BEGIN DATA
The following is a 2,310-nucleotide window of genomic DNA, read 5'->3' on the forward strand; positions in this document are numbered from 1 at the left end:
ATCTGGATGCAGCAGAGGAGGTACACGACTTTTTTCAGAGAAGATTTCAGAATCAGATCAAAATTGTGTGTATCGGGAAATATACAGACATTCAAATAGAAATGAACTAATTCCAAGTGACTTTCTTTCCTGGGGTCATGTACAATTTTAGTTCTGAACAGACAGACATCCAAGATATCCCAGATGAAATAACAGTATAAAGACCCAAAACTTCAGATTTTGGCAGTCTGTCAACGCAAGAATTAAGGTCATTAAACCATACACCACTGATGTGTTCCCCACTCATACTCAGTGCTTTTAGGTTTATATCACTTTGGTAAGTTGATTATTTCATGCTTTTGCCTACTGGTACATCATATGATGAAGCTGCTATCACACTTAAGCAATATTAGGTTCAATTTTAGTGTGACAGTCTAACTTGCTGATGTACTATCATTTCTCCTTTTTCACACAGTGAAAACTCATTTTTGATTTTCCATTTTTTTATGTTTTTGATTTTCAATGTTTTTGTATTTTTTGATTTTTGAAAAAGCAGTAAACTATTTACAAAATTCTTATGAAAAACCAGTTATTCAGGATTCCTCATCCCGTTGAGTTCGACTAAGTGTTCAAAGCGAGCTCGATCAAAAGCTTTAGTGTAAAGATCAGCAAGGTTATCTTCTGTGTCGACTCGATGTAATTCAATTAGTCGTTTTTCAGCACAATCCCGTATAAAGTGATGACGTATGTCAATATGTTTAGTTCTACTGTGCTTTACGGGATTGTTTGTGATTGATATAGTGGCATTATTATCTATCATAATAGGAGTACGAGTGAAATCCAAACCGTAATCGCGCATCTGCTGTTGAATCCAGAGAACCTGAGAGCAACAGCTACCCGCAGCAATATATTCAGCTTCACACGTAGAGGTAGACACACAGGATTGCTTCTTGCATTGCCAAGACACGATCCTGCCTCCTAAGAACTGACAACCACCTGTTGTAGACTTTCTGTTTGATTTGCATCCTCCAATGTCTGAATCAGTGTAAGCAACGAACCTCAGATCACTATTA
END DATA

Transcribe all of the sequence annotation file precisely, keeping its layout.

The following is a 2,310-nucleotide window of genomic DNA, read 5'->3' on the forward strand; positions in this document are numbered from 1 at the left end:
ATCTGGATGCAGCAGAGGAGGTACACGACTTTTTTCAGAGAAGATTTCAGAATCAGATCAAAATTGTGTGTATCGGGAAATATACAGACATTCAAATAGAAATGAACTAATTCCAAGTGACTTTCTTTCCTGGGGTCATGTACAATTTTAGTTCTGAACAGACAGACATCCAAGATATCCCAGATGAAATAACAGTATAAAGACCCAAAACTTCAGATTTTGGCAGTCTGTCAACGCAAGAATTAAGGTCATTAAACCATACACCACTGATGTGTTCCCCACTCATACTCAGTGCTTTTAGGTTTATATCACTTTGGTAAGTTGATTATTTCATGCTTTTGCCTACTGGTACATCATATGATGAAGCTGCTATCACACTTAAGCAATATTAGGTTCAATTTTAGTGTGACAGTCTAACTTGCTGATGTACTATCATTTCTCCTTTTTCACACAGTGAAAACTCATTTTTGATTTTCCATTTTTTTATGTTTTTGATTTTCAATGTTTTTGTATTTTTTGATTTTTGAAAAAGCAGTAAACTATTTACAAAATTCTTATGAAAAACCAGTTATTCAGGATTCCTCATCCCGTTGAGTTCGACTAAGTGTTCAAAGCGAGCTCGATCAAAAGCTTTAGTGTAAAGATCAGCAAGGTTATCTTCTGTGTCGACTCGATGTAATTCAATTAGTCGTTTTTCAGCACAATCCCGTATAAAGTGATGACGTATGTCAATATGTTTAGTTCTACTGTGCTTTACGGGATTGTTTGTGATTGATATAGTGGCATTATTATCTATCATAATAGGAGTACGAGTGAAATCCAAACCGTAATCGCGCATCTGCTGTTGAATCCAGAGAACCTGAGAGCAACAGCTACCCGCAGCAATATATTCAGCTTCACACGTAGAGGTAGACACACAGGATTGCTTCTTGCATTGCCAAGACACGATCCTGCCTCCTAAGAACTGACAACCACCTGTTGTAGACTTTCTGTTTGATTTGCATCCTCCAATGTCTGAATCAGTGTAAGCAACGAACCTCAGATCACTATTA